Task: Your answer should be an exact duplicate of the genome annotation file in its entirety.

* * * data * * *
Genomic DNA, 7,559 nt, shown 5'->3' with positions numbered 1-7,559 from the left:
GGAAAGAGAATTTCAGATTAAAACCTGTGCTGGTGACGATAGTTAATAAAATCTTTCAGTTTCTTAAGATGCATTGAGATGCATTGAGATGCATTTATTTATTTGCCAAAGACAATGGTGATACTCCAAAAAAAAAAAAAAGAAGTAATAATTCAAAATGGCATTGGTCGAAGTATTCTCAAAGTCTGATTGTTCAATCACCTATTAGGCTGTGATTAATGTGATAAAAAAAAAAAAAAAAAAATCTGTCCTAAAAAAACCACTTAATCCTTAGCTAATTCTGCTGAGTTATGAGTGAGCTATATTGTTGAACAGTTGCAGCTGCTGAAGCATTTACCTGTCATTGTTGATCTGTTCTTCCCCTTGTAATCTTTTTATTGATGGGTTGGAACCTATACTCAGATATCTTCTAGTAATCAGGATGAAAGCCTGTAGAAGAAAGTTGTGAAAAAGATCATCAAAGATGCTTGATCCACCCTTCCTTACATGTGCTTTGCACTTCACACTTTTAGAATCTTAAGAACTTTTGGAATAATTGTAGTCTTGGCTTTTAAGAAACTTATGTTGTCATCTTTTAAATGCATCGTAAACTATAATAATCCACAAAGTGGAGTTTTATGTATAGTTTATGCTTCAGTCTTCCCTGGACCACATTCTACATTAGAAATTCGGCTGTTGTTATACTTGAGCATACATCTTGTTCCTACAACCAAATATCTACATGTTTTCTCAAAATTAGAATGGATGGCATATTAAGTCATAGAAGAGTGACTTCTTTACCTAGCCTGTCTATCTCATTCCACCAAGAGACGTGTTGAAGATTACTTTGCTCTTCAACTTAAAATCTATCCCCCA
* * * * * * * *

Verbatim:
Genomic DNA, 7,559 nt, shown 5'->3' with positions numbered 1-7,559 from the left:
GGAAAGAGAATTTCAGATTAAAACCTGTGCTGGTGACGATAGTTAATAAAATCTTTCAGTTTCTTAAGATGCATTGAGATGCATTGAGATGCATTTATTTATTTGCCAAAGACAATGGTGATACTCCAAAAAAAAAAAAAAGAAGTAATAATTCAAAATGGCATTGGTCGAAGTATTCTCAAAGTCTGATTGTTCAATCACCTATTAGGCTGTGATTAATGTGATAAAAAAAAAAAAAAAAAAATCTGTCCTAAAAAAACCACTTAATCCTTAGCTAATTCTGCTGAGTTATGAGTGAGCTATATTGTTGAACAGTTGCAGCTGCTGAAGCATTTACCTGTCATTGTTGATCTGTTCTTCCCCTTGTAATCTTTTTATTGATGGGTTGGAACCTATACTCAGATATCTTCTAGTAATCAGGATGAAAGCCTGTAGAAGAAAGTTGTGAAAAAGATCATCAAAGATGCTTGATCCACCCTTCCTTACATGTGCTTTGCACTTCACACTTTTAGAATCTTAAGAACTTTTGGAATAATTGTAGTCTTGGCTTTTAAGAAACTTATGTTGTCATCTTTTAAATGCATCGTAAACTATAATAATCCACAAAGTGGAGTTTTATGTATAGTTTATGCTTCAGTCTTCCCTGGACCACATTCTACATTAGAAATTCGGCTGTTGTTATACTTGAGCATACATCTTGTTCCTACAACCAAATATCTACATGTTTTCTCAAAATTAGAATGGATGGCATATTAAGTCATAGAAGAGTGACTTCTTTACCTAGCCTGTCTATCTCATTCCACCAAGAGACGTGTTGAAGATTACTTTGCTCTTCAACTTAAAATCTATCCCCCA